What better way to celebrate World Tuna Day than with a story about our Tasmanian Project Officer, Kate Ward, chasing ‘Barrel Bluefin Tuna’ off Eaglehawk Neck with the legendary Tuna Champion ambassador , Jonah Yick.
I’ve just started out in the Tassie Project Officer role and only made the big move down to the beautiful Apple Isle less than a month ago. I didn’t know a single soul here when I first stepped off the Spirit (the only way to travel to Tasmania in my opinion) but luckily the OzFish crew had plenty of hook ups for me to reach out to, with Jonah Yick being the first cab off the rank.
By day, Jonah works for the Inland Fisheries Service, leading their incredibly successful Carp Management Program. By night (or whenever he can get out on the salt water), Jonah is a mad keen game fisher who has come has close as one can get to working out the fish they call ‘barrels’ (an affectionate nick name for big southern bluefin tuna around and above the 100kg mark!).
When Jonah invited me along for my first taste of game fishing, I had no idea what I was getting myself into. He made it very clear that it was going to be a big day and he seemed a little nervous that I was going to either a) not have fun or b) get very seasick. Luckily, neither of those things happened and I’m hooked, literally.
We started out bright and early, well more like dark and early. At 3.30am on Sunday morning, I dragged myself out of bed and made my way over to Jonah’s place. Upon arrival, I was gobsmacked at all of the preparation that had gone into the trip so far. Talk about tackle!
We were joined by two of Jonah’s fishing mates and started the drive down to the world-renowned fishing spot: Eaglehawk Neck. Thanks to our early start, we were the first boat out on the water which was glorious. Watching the sun rise over the sparkling sea was a great start to the adventure.
When we made it out to ‘The Rock’, there was already exciting action underway. The ocean was bubbling with bait fish, the sky full of seabirds, and the boat full of anticipation; we knew we were in the right spot.
After a short while trolling, ZING!! Two of the reels started spinning madly and we flew into action. I got to try my hand at reeling in one of the heavy duty gamefishing rods (without a fish on the end to get a feel for the rig). After a short battle we managed to land the first fish for the day, a small 10kg bluefin tuna, but unfortunatelylost the other fish. We were off to a good start!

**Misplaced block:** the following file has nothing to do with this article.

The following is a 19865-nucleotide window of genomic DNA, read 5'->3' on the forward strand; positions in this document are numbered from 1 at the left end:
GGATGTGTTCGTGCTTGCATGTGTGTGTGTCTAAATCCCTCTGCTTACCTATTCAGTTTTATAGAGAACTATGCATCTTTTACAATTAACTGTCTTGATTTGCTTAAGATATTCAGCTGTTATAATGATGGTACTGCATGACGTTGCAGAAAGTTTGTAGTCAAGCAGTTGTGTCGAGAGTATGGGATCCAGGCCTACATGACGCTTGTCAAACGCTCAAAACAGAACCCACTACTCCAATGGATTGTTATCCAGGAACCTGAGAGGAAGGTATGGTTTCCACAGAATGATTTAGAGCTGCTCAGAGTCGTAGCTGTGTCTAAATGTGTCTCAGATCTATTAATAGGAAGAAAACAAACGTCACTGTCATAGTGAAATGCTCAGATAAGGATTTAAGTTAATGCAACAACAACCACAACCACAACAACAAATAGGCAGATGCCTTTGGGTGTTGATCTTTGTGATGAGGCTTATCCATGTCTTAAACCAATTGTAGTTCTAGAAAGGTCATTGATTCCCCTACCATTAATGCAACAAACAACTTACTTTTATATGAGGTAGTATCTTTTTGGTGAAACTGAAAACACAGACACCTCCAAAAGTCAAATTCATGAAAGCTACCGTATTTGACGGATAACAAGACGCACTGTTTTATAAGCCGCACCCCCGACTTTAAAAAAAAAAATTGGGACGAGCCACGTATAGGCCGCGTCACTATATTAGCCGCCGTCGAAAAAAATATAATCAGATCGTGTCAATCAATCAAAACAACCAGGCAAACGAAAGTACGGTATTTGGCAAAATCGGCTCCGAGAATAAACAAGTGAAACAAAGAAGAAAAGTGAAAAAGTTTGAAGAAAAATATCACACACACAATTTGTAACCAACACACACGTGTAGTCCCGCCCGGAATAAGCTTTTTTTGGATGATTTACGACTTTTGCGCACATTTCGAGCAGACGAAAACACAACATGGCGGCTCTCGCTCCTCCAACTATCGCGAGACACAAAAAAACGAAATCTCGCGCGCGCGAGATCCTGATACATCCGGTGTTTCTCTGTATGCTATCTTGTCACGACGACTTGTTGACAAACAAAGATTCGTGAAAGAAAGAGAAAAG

When it came to my turn to try and wind in a fish, it was all systems go. I don’t think my arm has ever ached so much. Jonah and the crew jumped into action and helped me with the harness and the technique… and then I lost it. But I wasn’t too disappointed, I absolutely loved all of the teamwork involved in game fishing and I couldn’t have asked for a better crew.
Next it was Wesley’s turn and once he started reeling in the fish, my very experienced fishing companions knew that we were on to a winner. Twenty minutes later we had the fish of the day on the boat, a beautiful 60kg southern bluefin tuna.
Jonah has been chasing southern bluefin tuna for as long as he can remember and is a Tuna Champions ambassador. It’s a great program and I learnt a lot from him about the best fishing practices for SBT. For example how to handle a fish carefully to give them the best chance of survival after release, but if you are keeping a fish, how to prepare it appropriately so the whole fish is utilised and there is minimal wastage.
Tuna Champions are recreational fishers who:
- fish for the athletic southern bluefin tuna
- respect the fish and are willing to adopt better ways of fishing
- value the fish by learning how to prepare the meat well
- encourage their fishing mates to do the right thing.
Tuna Champions use the best fishing practices for southern bluefin tuna (SBT).
All in all, it was a brilliant day and I can’t wait to get back out on the water with everyone again.